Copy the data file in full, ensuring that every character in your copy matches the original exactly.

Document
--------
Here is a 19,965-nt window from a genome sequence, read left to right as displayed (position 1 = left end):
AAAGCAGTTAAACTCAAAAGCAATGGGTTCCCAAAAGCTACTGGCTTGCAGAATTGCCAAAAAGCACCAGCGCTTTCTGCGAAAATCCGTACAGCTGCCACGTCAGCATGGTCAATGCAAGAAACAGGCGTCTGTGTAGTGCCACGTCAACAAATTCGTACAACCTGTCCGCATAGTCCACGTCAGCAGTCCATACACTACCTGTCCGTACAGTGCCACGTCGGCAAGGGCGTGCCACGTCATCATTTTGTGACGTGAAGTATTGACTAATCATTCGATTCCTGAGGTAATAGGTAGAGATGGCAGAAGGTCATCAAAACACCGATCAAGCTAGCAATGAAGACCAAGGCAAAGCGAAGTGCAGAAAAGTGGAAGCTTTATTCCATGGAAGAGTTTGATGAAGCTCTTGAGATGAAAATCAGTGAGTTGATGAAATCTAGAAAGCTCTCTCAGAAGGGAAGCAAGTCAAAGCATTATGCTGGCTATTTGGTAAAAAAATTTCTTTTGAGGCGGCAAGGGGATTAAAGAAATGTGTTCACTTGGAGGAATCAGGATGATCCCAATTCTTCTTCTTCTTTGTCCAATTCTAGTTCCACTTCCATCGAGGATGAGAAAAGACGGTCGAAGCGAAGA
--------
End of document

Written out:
Here is a 19,965-nt window from a genome sequence, read left to right as displayed (position 1 = left end):
AAAGCAGTTAAACTCAAAAGCAATGGGTTCCCAAAAGCTACTGGCTTGCAGAATTGCCAAAAAGCACCAGCGCTTTCTGCGAAAATCCGTACAGCTGCCACGTCAGCATGGTCAATGCAAGAAACAGGCGTCTGTGTAGTGCCACGTCAACAAATTCGTACAACCTGTCCGCATAGTCCACGTCAGCAGTCCATACACTACCTGTCCGTACAGTGCCACGTCGGCAAGGGCGTGCCACGTCATCATTTTGTGACGTGAAGTATTGACTAATCATTCGATTCCTGAGGTAATAGGTAGAGATGGCAGAAGGTCATCAAAACACCGATCAAGCTAGCAATGAAGACCAAGGCAAAGCGAAGTGCAGAAAAGTGGAAGCTTTATTCCATGGAAGAGTTTGATGAAGCTCTTGAGATGAAAATCAGTGAGTTGATGAAATCTAGAAAGCTCTCTCAGAAGGGAAGCAAGTCAAAGCATTATGCTGGCTATTTGGTAAAAAAATTTCTTTTGAGGCGGCAAGGGGATTAAAGAAATGTGTTCACTTGGAGGAATCAGGATGATCCCAATTCTTCTTCTTCTTTGTCCAATTCTAGTTCCACTTCCATCGAGGATGAGAAAAGACGGTCGAAGCGAAGA